Giving Up My “Umbrella Theology”: Why Christians Should Be Prepared to Suffer

tsunamiJapanEvery Christian should be equipped with a theology of suffering. They should be prepared for the day when the unthinkable  happens to THEM.

Let’s face it. Life can be pretty awful. We live in a world surrounded by violence, illness, political uncertainty, war, revenge, and rage (I don’t live in LA, but I drive the LA streets and highways frequently, where I’ve seen the realities of “road rage” that kills people).

One day you sill lose your job. Someone will betray you. Your beloved family member will face devastating illness. And unfortunately, in those moments, many of us begin to doubt the goodness of God.

We didn’t doubt him or get angry when our neighbor got cancer. We didn’t doubt him when we read devastating news about a disaster in a developing nation. But the moment suffering hits US where it hurts, we can begin to question our faith.

I call this “Umbrella Theology”: our often unspoken belief that the crappy stuff in life should happen to other people and not us.

Because I don’t deserve it. Because I’m special to God and his child. Because I’m scared and I couldn’t take it. Because I’m really better than those other people somehow (yes, we do think this, we just don’t want to admit it).

Well, the storms of life have collapsed my umbrella theology, and I’ve been blessed to receive Special Education in Suffering through my experiences with illness, loss of loved ones, and other painful STUFF THAT IS NOT FUN. But I’m not anyone special. You’ve experienced these things too, and if you haven’t yet, you will.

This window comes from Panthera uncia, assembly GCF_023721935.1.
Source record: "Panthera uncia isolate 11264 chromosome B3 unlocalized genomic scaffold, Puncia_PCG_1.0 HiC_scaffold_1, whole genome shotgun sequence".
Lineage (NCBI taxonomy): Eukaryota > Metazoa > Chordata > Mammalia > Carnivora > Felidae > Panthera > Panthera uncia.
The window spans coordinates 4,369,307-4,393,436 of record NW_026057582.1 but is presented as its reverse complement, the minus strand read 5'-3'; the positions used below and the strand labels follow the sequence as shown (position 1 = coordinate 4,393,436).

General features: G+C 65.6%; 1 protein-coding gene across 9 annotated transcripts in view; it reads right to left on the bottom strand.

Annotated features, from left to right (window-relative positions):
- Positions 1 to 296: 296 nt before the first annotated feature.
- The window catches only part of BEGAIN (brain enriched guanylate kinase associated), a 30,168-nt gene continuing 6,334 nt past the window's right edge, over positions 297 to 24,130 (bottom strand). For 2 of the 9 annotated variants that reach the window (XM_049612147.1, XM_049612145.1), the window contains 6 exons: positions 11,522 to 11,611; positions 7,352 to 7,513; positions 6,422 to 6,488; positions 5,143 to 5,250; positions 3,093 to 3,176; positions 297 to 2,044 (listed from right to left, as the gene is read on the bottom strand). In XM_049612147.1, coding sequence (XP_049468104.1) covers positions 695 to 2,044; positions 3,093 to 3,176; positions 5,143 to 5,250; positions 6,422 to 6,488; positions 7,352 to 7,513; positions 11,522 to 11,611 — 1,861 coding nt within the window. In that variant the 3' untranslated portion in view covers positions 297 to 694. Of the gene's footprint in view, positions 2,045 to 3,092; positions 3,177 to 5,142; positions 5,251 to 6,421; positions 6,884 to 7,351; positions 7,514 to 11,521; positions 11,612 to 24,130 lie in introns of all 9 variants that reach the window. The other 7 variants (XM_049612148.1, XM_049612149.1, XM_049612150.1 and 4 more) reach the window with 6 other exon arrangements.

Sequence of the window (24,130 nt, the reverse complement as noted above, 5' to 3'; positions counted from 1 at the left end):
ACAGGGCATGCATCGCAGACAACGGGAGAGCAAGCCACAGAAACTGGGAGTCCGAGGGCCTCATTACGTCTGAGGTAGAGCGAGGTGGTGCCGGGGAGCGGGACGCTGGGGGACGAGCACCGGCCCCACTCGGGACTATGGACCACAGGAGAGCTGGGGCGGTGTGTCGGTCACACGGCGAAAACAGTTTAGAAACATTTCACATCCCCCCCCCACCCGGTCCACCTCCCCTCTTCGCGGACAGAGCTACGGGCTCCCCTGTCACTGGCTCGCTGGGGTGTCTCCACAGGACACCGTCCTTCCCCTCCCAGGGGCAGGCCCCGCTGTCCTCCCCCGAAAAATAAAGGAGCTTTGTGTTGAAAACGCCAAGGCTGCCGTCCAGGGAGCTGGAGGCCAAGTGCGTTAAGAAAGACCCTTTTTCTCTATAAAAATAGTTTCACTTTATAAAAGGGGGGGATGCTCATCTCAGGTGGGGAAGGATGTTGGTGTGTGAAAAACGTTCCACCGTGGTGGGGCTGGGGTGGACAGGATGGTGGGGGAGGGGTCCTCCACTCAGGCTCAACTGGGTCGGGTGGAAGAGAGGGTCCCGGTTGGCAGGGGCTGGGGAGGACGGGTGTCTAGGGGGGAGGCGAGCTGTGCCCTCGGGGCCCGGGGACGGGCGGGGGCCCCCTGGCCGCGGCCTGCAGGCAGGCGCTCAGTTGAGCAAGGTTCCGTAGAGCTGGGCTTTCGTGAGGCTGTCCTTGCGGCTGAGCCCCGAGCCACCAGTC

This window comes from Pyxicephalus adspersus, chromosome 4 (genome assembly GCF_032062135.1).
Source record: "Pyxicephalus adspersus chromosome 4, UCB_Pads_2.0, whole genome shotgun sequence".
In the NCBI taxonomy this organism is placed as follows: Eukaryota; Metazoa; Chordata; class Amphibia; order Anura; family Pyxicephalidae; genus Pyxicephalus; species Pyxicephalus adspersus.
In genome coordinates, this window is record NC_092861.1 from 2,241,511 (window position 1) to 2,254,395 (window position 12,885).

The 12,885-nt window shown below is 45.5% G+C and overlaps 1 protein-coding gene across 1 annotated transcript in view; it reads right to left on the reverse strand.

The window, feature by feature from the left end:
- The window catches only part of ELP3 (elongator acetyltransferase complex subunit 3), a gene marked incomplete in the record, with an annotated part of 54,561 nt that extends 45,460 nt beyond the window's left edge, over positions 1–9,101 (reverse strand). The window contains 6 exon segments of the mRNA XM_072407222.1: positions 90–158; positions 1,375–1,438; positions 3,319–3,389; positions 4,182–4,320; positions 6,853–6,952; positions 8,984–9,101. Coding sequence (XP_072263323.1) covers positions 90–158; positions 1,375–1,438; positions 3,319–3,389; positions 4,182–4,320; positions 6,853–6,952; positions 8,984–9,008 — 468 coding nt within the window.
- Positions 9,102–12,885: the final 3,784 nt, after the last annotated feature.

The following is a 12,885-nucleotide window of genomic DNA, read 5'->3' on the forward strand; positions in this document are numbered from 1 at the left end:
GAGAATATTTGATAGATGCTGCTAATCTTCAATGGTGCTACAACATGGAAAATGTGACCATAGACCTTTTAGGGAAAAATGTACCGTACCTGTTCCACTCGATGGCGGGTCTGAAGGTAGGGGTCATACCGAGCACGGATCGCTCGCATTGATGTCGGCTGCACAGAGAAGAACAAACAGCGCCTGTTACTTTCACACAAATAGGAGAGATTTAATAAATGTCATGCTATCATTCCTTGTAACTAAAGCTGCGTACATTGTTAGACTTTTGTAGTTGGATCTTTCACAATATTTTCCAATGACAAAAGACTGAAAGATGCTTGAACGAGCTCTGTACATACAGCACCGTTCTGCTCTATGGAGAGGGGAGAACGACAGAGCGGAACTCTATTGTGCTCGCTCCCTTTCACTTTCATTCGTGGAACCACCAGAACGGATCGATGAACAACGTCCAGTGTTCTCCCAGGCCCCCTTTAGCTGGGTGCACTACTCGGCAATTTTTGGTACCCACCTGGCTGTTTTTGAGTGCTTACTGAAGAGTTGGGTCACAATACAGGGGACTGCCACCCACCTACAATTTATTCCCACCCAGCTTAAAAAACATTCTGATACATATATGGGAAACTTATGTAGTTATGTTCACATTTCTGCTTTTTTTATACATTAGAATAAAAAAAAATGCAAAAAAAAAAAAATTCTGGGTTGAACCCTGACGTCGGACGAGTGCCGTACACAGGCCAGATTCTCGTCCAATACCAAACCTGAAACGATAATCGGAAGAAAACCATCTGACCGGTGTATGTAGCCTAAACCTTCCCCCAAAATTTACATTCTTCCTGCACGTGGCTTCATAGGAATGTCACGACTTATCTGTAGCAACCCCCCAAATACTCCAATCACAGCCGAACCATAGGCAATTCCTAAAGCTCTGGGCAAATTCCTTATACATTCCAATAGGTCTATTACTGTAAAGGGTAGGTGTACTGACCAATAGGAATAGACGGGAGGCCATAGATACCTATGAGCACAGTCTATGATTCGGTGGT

Here’s my theology of suffering in a nutshell:

  • As a Christian, I should expect suffering. The Bible tells me to.Read what Paul says in Romans 8:18: …For I consider that the sufferings of this present time (this present life) are not worth being compared with the glory that is about to be revealed to us and in us and for us and conferred on us!
  • The Bible tells me that God wants to make me like Jesus. I’m called to “take up my cross” and learn from him. I’m called to become like him, so I will go through painful trials.
  • Suffering connects me to a hurting world. Suffering gives me cred among other people who suffer–which is pretty much my neighborhood, my community, my nation, and the world at large. That’s one thing that’s so amazing about Jesus–knowing that a perfect Savior suffered rejection (his own family wanted him to shut up about his ministry), isolation, physical pain and illness. He KNOWS my pain because he experienced it. That’s the kind of comforter we look for in other people.
  • Suffering proves the essence of my faith. I need a God who is big enough for the worst of the worst. I don’t have a faith worth offering the world if my God is only sufficient for broken  toes, flat tires, and traffic jams. The way we suffer THROUGH trials shows the world who our God is and if he can be trusted or not.
  • Suffering demonstrates that I trust God when I don’t understand. A lot about this world just plain stinks, but the truth is that God created perfection and beauty, and humans create the stink, then blame God for not stopping them for their choices. Suffering means that I trust a God who knows more than I know. If my God doesn’t know more than I know, then he’s not worth trusting anyway.
  • Suffering gives me a platform. We all want to hear from overcomes, and as Christians, we are promised that our faith overcomes the world. My faith swallows fear and doubt. My God is just too good–even if circumstances are devastating.
  • Suffering draws me closer to God. Easy times sure don’t–they keep me focused on the superficial. Suffering reminds me that I wasn’t created for a broken world, but living in the presence of Jesus in a world that’s restored. Suffering reminds me of the bigger picture and how my story is one thread in God’s eternal story.

For further reading, I’d suggest my books Love Letters from the Edge (Kregel Publications), The Silent Seduction of Self-Talk (Moody Publishers) and Precious Lord, Take My Hand (Discovery House Publishers), as well as Why? The Question That Never Goes Away by Phillip Yancey.

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